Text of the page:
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Circ Res. 1999 Dec 3-17;85(12):1124-31.

Oncostatin M induces interleukin-6 and cyclooxygenase-2 expression in human vascular smooth muscle cells : synergy with interleukin-1beta.

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Institut National de la Santé et de la Recherche Médicale U141, Paris, France.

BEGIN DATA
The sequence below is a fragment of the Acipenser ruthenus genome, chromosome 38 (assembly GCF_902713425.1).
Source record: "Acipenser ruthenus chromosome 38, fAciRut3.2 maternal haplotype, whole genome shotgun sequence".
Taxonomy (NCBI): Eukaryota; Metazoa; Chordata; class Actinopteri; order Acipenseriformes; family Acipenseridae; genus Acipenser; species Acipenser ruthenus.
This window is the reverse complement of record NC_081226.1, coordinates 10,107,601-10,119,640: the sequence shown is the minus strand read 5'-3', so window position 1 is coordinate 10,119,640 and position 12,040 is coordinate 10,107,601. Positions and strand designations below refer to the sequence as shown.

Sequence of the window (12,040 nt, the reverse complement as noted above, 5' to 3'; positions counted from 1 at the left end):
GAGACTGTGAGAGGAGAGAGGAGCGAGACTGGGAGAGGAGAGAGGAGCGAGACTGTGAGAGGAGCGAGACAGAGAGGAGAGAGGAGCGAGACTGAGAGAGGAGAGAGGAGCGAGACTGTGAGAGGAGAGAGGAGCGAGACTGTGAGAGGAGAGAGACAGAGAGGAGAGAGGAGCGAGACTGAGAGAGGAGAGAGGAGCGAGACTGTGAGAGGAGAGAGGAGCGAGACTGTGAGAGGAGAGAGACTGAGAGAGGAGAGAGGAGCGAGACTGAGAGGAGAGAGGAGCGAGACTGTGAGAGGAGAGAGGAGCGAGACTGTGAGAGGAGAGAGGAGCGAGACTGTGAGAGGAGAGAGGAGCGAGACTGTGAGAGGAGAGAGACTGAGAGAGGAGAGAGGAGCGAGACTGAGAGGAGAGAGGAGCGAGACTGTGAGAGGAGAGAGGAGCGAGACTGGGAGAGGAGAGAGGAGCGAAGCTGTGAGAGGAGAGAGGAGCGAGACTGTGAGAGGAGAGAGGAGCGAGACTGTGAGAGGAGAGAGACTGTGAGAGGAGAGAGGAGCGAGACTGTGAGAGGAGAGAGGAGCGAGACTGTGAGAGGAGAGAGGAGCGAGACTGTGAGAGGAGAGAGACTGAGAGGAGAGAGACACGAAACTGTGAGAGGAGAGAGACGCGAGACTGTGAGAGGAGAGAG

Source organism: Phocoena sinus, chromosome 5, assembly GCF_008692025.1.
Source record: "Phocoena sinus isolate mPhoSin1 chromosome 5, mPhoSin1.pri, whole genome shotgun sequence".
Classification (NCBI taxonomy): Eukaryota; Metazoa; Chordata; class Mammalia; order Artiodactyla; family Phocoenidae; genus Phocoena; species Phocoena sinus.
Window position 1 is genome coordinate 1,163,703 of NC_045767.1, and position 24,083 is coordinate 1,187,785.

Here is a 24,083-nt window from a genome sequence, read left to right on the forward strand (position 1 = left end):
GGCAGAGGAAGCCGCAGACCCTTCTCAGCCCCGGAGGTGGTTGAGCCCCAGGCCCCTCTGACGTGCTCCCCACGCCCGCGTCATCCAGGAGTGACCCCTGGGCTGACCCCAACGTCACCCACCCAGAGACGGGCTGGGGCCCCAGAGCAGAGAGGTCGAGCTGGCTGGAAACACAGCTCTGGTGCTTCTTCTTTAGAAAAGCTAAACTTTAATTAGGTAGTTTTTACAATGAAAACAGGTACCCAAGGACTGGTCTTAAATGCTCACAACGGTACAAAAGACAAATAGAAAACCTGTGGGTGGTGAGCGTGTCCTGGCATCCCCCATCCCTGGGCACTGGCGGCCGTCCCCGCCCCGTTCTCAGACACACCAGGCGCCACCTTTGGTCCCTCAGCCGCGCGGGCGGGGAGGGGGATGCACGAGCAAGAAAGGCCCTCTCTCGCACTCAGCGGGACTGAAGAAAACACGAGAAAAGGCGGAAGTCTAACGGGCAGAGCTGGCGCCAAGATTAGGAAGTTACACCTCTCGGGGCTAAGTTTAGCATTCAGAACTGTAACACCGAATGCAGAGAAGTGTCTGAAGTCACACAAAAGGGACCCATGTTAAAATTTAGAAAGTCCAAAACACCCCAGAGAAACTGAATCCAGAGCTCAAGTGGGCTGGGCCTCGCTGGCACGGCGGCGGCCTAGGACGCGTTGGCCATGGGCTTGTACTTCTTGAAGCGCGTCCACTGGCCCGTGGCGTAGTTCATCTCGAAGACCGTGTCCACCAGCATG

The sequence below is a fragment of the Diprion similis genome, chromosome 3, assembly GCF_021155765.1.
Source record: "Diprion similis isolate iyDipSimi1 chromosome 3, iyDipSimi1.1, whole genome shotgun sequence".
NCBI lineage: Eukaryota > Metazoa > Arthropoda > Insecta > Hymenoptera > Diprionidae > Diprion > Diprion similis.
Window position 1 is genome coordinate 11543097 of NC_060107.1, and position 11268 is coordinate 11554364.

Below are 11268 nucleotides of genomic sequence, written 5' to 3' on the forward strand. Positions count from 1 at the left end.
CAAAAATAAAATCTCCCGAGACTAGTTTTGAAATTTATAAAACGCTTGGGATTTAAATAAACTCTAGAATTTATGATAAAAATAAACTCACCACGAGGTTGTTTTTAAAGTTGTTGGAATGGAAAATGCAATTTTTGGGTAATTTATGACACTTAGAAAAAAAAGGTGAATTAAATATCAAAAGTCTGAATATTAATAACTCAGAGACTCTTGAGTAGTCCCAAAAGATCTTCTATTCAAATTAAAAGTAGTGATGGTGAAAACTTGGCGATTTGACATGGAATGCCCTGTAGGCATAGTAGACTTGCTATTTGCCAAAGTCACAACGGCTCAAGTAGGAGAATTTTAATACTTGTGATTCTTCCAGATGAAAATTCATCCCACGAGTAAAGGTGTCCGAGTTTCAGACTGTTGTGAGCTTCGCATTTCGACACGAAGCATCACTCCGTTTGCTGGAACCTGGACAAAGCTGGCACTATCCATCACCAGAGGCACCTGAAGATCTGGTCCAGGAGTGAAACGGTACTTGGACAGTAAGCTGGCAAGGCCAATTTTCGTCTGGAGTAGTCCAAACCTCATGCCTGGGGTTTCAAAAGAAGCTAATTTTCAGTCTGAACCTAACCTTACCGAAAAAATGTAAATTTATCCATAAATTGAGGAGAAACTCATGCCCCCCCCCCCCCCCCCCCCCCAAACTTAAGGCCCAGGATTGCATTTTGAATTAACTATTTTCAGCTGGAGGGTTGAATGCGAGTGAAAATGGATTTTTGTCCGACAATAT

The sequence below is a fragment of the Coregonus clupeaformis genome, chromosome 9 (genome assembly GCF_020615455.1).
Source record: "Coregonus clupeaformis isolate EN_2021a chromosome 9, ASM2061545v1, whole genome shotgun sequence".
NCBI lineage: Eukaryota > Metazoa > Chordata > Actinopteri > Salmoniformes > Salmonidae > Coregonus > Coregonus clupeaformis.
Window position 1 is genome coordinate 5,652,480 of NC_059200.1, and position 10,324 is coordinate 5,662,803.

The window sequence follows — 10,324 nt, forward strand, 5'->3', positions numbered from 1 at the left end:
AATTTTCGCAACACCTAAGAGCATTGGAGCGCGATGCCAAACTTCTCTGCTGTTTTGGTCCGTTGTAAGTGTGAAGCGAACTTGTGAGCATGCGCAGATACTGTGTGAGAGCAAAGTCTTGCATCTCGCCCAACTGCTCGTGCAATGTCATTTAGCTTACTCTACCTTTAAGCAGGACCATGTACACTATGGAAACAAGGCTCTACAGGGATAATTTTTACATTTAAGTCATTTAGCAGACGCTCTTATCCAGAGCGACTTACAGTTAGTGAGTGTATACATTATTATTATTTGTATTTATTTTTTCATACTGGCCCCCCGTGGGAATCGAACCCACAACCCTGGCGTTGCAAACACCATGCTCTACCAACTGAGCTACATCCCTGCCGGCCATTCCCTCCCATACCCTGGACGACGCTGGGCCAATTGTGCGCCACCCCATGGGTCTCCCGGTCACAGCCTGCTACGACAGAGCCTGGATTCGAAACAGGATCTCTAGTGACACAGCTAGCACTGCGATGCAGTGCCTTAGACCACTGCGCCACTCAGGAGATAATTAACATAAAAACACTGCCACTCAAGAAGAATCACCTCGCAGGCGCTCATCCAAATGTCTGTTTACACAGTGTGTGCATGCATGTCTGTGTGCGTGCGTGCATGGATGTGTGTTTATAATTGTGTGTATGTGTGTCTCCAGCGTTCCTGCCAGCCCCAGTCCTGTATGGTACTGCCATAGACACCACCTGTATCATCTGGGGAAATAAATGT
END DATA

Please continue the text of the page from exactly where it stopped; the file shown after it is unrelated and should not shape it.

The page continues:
Oncostatin M (OSM), a cytokine first identified from activated monocytes and T lymphocytes, is one of the most potent autocrine growth factor for AIDS and Kaposi's sarcoma. Little is known about the effects of OSM on normal vascular cells. We thus exposed human aortic smooth muscle cells (hASMCs) to OSM, examined cell proliferation and morphology, and determined interleukin-6 (IL-6) and cyclooxygenase-2 (COX-2) expression. OSM had a weak antiproliferative effect. After a 4-day incubation with 100 ng/mL OSM, cell count decreased to 69+/-3% of control. However, OSM induced striking changes in hASMC morphology, characterized by a polyclonal shape, in contrast to the spindle morphological feature of control hASMCs. OSM stimulated the release of IL-6 by hASMCs in a dose-dependent way; after a 48-hour exposure, values were 8.5+/-0.7, 29.7+/-3.5, 50.9+/-4.4, and 73.8+/-7.6x10(3) U/mL (n=6) at OSM concentrations of 0, 1, 10, and 100 ng/mL, respectively. OSM induced marked expression of COX-2 protein and mRNA. Leukemia inhibitory factor had no effect on hASMCs, indicating that OSM effects on hASMCs were mediated by the OSM type II receptor and not by the leukemia inhibitory factor receptor. OSM used the JAK/STAT signaling pathway, as demonstrated by rapid phosphorylation of JAK1 and specific activation of STAT1. Interestingly, OSM acted in synergy with IL-1beta on IL-6 production and COX-2 expression. In conclusion, OSM is a novel regulator of human smooth muscle cell functions, acting in concert with IL-1beta, and OSM may play a role in major vascular diseases such as atherosclerosis.

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